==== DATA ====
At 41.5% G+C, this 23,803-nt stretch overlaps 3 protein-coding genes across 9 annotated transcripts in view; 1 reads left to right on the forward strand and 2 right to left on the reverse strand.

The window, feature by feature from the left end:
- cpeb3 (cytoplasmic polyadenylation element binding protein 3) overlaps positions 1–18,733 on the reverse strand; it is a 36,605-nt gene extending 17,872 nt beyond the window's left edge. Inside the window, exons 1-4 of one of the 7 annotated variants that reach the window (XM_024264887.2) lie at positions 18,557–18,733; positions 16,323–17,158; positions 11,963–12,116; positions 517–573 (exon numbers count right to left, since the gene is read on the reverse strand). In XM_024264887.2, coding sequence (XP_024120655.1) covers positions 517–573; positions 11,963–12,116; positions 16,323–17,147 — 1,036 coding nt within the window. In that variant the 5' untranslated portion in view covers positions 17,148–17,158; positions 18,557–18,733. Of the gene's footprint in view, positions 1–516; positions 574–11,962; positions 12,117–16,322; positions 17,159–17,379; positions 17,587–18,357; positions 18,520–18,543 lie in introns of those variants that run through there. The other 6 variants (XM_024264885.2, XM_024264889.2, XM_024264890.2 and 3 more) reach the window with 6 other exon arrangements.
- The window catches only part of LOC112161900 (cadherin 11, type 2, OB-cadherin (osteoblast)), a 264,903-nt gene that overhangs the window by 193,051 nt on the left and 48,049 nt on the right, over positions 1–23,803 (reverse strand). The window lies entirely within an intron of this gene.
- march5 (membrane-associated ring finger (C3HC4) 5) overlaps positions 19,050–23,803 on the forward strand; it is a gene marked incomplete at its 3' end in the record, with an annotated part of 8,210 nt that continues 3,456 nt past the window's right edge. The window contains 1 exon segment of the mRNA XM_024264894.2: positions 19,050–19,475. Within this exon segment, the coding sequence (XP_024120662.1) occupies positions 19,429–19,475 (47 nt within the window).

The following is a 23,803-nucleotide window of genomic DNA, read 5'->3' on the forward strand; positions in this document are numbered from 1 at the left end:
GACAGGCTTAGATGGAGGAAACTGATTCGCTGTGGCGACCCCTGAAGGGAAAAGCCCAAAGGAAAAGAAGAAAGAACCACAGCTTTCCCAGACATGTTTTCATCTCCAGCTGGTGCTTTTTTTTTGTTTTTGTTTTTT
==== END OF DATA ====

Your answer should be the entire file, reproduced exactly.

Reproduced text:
At 41.5% G+C, this 23,803-nt stretch overlaps 3 protein-coding genes across 9 annotated transcripts in view; 1 reads left to right on the forward strand and 2 right to left on the reverse strand.

The window, feature by feature from the left end:
- cpeb3 (cytoplasmic polyadenylation element binding protein 3) overlaps positions 1–18,733 on the reverse strand; it is a 36,605-nt gene extending 17,872 nt beyond the window's left edge. Inside the window, exons 1-4 of one of the 7 annotated variants that reach the window (XM_024264887.2) lie at positions 18,557–18,733; positions 16,323–17,158; positions 11,963–12,116; positions 517–573 (exon numbers count right to left, since the gene is read on the reverse strand). In XM_024264887.2, coding sequence (XP_024120655.1) covers positions 517–573; positions 11,963–12,116; positions 16,323–17,147 — 1,036 coding nt within the window. In that variant the 5' untranslated portion in view covers positions 17,148–17,158; positions 18,557–18,733. Of the gene's footprint in view, positions 1–516; positions 574–11,962; positions 12,117–16,322; positions 17,159–17,379; positions 17,587–18,357; positions 18,520–18,543 lie in introns of those variants that run through there. The other 6 variants (XM_024264885.2, XM_024264889.2, XM_024264890.2 and 3 more) reach the window with 6 other exon arrangements.
- The window catches only part of LOC112161900 (cadherin 11, type 2, OB-cadherin (osteoblast)), a 264,903-nt gene that overhangs the window by 193,051 nt on the left and 48,049 nt on the right, over positions 1–23,803 (reverse strand). The window lies entirely within an intron of this gene.
- march5 (membrane-associated ring finger (C3HC4) 5) overlaps positions 19,050–23,803 on the forward strand; it is a gene marked incomplete at its 3' end in the record, with an annotated part of 8,210 nt that continues 3,456 nt past the window's right edge. The window contains 1 exon segment of the mRNA XM_024264894.2: positions 19,050–19,475. Within this exon segment, the coding sequence (XP_024120662.1) occupies positions 19,429–19,475 (47 nt within the window).

The following is a 23,803-nucleotide window of genomic DNA, read 5'->3' on the forward strand; positions in this document are numbered from 1 at the left end:
GACAGGCTTAGATGGAGGAAACTGATTCGCTGTGGCGACCCCTGAAGGGAAAAGCCCAAAGGAAAAGAAGAAAGAACCACAGCTTTCCCAGACATGTTTTCATCTCCAGCTGGTGCTTTTTTTTTGTTTTTGTTTTTT